-Iamblichus, Vita Pythagorica

"Truth would you teach, or save a sinking land,
All hear, none aid you, and few understand."
-Alexander Pope


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Re: The Household religion

Post  J_Agathokles on Mon Jun 17, 2013 10:57 am

Erodius wrote:...it is probably better said that we do not actually know anything at all about Minoan religion.

Exactly. And since no attributes or actions are unique to certain figures depicted, we can't even tell for sure which figures depict deities, and which depict humans. We simply don't know. There is a Minoan seal ring that I've seen explained as two priestesses worshipping a manifesting Goddess shown three time in the picture to depict different stages of her manifestation, and others explain it as five priestesses performing a ritual dance. Again, we simply don't know.

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Re: The Household religion

Post  Pemphredo on Mon Jun 17, 2013 4:41 pm

Honnestly: I always thought that the "snake goddess" wasn't a goddess at all but, like you said, a priestess.
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Re: The Household religion

Post  Erodius on Mon Jun 17, 2013 5:58 pm

Pemphredo wrote:Honnestly: I always thought that the "snake goddess" wasn't a goddess at all but, like you said, a priestess.


We really cannot even say if the Minoans had anything equivalent to a priesthood. Rather than a 'priestess' it may simply represent a woman performing some sort of dance or, perhaps, a ceremonial action involving picking up the snakes — if they are even snakes. 

The 'goddess cult' theorist disciples and admirers of Marija Gimbutienė are quick to label anything resembling a female figure found in an archaeological site as 'proof' of a vast Mother Goddess cult of a matriarchal ancient world. However, this doesn't make it true. One archaeologist Cathy Gere says that: "Through the example of Knossos on the island of Crete, which had been misrepresented as the paradigm of a pacifist, matriarchal and sexually free society, we can see how archaeology can easily slip into reflecting what people want to see, rather than teaching people about an unfamiliar past."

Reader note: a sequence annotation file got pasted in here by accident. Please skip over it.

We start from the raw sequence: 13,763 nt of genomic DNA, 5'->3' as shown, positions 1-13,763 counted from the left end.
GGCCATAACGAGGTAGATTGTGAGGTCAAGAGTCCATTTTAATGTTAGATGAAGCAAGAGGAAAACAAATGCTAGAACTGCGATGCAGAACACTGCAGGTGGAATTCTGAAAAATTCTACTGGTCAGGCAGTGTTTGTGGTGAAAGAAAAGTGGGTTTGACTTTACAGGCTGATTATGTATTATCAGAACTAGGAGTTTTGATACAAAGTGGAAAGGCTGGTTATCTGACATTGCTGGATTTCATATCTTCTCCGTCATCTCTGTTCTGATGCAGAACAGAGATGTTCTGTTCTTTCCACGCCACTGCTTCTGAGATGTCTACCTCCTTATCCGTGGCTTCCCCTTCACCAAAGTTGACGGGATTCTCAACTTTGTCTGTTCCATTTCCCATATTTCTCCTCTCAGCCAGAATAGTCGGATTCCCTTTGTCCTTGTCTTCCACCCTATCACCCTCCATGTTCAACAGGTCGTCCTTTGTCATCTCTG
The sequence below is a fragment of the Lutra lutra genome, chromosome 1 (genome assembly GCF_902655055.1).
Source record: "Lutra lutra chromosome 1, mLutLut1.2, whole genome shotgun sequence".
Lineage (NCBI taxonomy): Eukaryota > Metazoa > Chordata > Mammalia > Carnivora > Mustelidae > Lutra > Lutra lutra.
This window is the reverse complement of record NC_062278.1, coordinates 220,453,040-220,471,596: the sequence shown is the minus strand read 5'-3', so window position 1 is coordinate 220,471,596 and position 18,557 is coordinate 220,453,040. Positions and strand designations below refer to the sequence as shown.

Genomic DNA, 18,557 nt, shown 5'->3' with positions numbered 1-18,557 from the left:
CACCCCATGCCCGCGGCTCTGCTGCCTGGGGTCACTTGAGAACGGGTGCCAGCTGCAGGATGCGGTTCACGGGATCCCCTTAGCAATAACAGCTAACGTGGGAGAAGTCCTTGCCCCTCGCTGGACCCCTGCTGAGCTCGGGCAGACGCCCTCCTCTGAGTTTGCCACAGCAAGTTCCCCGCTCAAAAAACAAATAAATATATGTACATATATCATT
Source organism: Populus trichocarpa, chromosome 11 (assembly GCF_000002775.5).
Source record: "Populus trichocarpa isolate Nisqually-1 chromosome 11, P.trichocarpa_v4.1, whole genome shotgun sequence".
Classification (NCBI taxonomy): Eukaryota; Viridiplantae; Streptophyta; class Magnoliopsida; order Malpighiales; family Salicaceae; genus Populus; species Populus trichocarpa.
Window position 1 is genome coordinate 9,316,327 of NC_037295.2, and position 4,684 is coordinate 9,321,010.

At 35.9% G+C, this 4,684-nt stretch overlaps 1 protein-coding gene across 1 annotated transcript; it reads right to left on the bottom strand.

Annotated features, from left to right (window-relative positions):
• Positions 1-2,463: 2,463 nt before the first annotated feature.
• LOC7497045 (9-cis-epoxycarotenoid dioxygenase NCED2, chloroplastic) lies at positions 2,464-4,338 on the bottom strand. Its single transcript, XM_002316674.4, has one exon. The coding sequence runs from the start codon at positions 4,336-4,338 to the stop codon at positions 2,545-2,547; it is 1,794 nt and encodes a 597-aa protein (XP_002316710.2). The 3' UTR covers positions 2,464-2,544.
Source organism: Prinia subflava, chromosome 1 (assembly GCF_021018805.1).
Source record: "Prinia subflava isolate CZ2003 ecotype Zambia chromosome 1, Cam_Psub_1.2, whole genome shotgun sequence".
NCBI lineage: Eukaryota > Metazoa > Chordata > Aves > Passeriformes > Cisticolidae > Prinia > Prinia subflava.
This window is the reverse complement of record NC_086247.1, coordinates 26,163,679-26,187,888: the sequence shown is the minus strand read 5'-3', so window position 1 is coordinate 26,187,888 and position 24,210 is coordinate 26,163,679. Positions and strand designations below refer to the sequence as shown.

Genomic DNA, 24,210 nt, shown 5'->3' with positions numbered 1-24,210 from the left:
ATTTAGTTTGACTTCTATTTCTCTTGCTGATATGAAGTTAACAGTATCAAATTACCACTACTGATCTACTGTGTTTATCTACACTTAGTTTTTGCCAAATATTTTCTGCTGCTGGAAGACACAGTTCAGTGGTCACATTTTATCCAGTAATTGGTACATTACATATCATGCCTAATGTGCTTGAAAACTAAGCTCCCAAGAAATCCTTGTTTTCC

I'd recommend reading this article by archaeologist Andrew Fleming:
The Myth of the Mother Goddess

_________________
"O Best of Gods, blest daimon crown'd with fire . . . hear, and from punishment my soul absolve, the punishment incurr'd by pristine guilt, thro' Lethe's darkness and terrene desire: and if for long-extended years I'm doom'd in these drear realms Heav'n's exile to remain, O grant me soon the necessary means to gain that good which solitude confers on souls emerging from the bitter waves of fraudful Hyle's black, impetuous flood!"
-Iulianic Hymn to Apollon-Helios, ll. 65-106

"Having come for punishment, one must be punished. One must not pull apart the god within oneself."
-Iamblichus, Vita Pythagorica

"Truth would you teach, or save a sinking land,
All hear, none aid you, and few understand."
-Alexander Pope